Still, it’s a low-upside role with competition. At best, his upside is Jeremy Hill during the Hue Jackson years in Cincinnati (2014-2015), and at worst it’s Crowell in 2017. Chubb is a first-round rookie pick, but not one I’m terribly excited about (like many of the names to follow).
Ronald Jones II, Tampa Bay Buccaneers (2.38)
Like Chubb, Jones was impressive on the ground but offered little value in the passing game. In college, he ranked top-five among combine-invite running backs in yards per carry (6.4), yards after contact per attempt (3.8), and touchdowns per carry (6.7 percent). He was also our highest-graded runner in 2017. Still, his average of one target every 30.9 snaps ranked behind only Chubb among drafted running backs.
Based on Tampa Bay’s post-draft press conference, I suspect they’ll use him similarly to Doug Martin last year – as part of a tandem with Peyton Barber, and without much volume in the passing game. When asked if he the team viewed Jones as a feature back, GM Jason Licht responded, “Yeah, well, fortunately, we have [Barber] too. This has nothing to do with [Barber]. [Jones] can be a good complement to begin with and we'll see where it goes.” In head coach Dirk Koetter’s interview, he was asked of Jones' pass-catching ability and responded, “They didn't throw him the ball much. I think that’s a part of his game he's gonna need to improve on.”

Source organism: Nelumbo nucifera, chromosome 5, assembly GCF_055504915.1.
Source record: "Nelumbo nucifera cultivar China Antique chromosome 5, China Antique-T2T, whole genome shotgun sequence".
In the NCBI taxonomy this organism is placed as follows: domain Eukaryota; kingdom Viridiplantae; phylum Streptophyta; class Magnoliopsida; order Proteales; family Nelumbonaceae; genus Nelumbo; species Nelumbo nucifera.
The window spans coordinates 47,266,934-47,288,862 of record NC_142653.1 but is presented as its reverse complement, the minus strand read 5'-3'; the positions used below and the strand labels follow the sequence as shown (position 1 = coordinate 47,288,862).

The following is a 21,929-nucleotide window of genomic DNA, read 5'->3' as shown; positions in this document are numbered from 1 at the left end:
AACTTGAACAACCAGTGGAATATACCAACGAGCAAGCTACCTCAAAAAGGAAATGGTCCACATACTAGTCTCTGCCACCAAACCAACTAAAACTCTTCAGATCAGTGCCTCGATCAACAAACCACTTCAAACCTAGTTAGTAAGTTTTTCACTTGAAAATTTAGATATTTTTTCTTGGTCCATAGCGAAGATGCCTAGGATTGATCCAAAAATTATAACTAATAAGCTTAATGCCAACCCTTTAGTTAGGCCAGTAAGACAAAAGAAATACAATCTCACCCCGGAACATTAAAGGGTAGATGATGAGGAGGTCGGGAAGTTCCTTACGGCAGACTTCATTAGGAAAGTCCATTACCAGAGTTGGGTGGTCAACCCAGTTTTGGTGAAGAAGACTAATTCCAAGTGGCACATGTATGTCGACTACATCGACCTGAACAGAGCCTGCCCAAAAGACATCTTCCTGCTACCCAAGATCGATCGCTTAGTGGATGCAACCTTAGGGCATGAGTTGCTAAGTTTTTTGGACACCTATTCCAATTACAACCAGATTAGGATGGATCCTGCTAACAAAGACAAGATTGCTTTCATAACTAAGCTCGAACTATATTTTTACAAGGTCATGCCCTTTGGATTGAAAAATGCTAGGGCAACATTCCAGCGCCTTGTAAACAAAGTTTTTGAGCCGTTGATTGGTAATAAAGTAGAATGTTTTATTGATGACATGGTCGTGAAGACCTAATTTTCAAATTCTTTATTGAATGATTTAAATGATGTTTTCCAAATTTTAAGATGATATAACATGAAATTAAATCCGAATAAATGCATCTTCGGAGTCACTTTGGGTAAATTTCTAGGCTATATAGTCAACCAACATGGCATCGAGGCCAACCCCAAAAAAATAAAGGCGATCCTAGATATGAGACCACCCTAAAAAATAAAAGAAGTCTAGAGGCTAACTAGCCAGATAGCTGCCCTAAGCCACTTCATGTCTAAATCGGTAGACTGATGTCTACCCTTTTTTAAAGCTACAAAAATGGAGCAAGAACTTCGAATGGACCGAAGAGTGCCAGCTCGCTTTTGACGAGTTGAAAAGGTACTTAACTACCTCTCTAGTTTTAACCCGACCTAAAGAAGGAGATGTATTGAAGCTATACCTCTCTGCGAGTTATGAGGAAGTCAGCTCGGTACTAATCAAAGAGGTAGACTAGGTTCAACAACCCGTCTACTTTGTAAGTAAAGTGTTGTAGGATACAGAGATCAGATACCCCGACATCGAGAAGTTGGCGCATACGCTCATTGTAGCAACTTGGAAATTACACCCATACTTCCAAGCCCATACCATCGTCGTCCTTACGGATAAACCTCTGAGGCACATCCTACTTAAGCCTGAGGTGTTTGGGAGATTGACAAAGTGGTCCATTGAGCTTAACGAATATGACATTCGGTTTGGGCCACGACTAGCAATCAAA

With Jones likely stuck in a low-upside committee it’s hard to get too excited about his immediate impact.
Kerryon Johnson, Detroit Lions (2.43)
The Lions traded up to take Johnson in the second round of the draft. He was our fifth-highest-graded running back in 2017. Although his per-carry numbers look less impressive, he did rank 16th in total yards (1,587) and sixth in total touchdowns (20) last year. As a receiver, on 69 career targets, he's dropped the ball just once.
Though, it appears he’s destined for a committee in Detroit. During the Lions’ Day 2 post-draft press conference, GM Bob Quinn said, “Ameer (Abdullah) is here, he was here this week, we're gonna let all those guys compete. This isn't a one-back league. We're not a one-back team. It's a running-back-by-committee league. We'll probably have three of them active every week, and every one of them is going to have a role in our offense.” When asked specifically of usage, he added, “He runs a lot between the guards, but I think we'll use him more to run outside…”